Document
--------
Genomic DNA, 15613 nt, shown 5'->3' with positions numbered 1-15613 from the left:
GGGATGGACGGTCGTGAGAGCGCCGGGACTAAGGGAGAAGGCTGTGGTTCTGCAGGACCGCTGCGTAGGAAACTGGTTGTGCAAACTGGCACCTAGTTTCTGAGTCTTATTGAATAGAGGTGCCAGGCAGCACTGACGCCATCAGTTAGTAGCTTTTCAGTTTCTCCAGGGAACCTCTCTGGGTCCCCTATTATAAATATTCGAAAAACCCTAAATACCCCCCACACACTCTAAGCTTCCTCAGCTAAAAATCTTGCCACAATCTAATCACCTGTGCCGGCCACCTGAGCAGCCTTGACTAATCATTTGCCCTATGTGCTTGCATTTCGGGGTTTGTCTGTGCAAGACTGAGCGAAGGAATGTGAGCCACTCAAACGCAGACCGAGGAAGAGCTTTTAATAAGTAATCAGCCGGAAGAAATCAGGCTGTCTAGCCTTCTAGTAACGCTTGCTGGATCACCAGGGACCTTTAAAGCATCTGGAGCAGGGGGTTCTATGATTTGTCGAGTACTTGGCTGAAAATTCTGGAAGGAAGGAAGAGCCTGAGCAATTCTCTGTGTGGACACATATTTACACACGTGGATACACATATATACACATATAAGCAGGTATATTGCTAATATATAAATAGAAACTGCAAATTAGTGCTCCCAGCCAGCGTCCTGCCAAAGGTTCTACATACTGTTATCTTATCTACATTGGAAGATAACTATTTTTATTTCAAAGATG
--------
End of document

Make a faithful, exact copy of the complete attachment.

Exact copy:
Genomic DNA, 15613 nt, shown 5'->3' with positions numbered 1-15613 from the left:
GGGATGGACGGTCGTGAGAGCGCCGGGACTAAGGGAGAAGGCTGTGGTTCTGCAGGACCGCTGCGTAGGAAACTGGTTGTGCAAACTGGCACCTAGTTTCTGAGTCTTATTGAATAGAGGTGCCAGGCAGCACTGACGCCATCAGTTAGTAGCTTTTCAGTTTCTCCAGGGAACCTCTCTGGGTCCCCTATTATAAATATTCGAAAAACCCTAAATACCCCCCACACACTCTAAGCTTCCTCAGCTAAAAATCTTGCCACAATCTAATCACCTGTGCCGGCCACCTGAGCAGCCTTGACTAATCATTTGCCCTATGTGCTTGCATTTCGGGGTTTGTCTGTGCAAGACTGAGCGAAGGAATGTGAGCCACTCAAACGCAGACCGAGGAAGAGCTTTTAATAAGTAATCAGCCGGAAGAAATCAGGCTGTCTAGCCTTCTAGTAACGCTTGCTGGATCACCAGGGACCTTTAAAGCATCTGGAGCAGGGGGTTCTATGATTTGTCGAGTACTTGGCTGAAAATTCTGGAAGGAAGGAAGAGCCTGAGCAATTCTCTGTGTGGACACATATTTACACACGTGGATACACATATATACACATATAAGCAGGTATATTGCTAATATATAAATAGAAACTGCAAATTAGTGCTCCCAGCCAGCGTCCTGCCAAAGGTTCTACATACTGTTATCTTATCTACATTGGAAGATAACTATTTTTATTTCAAAGATG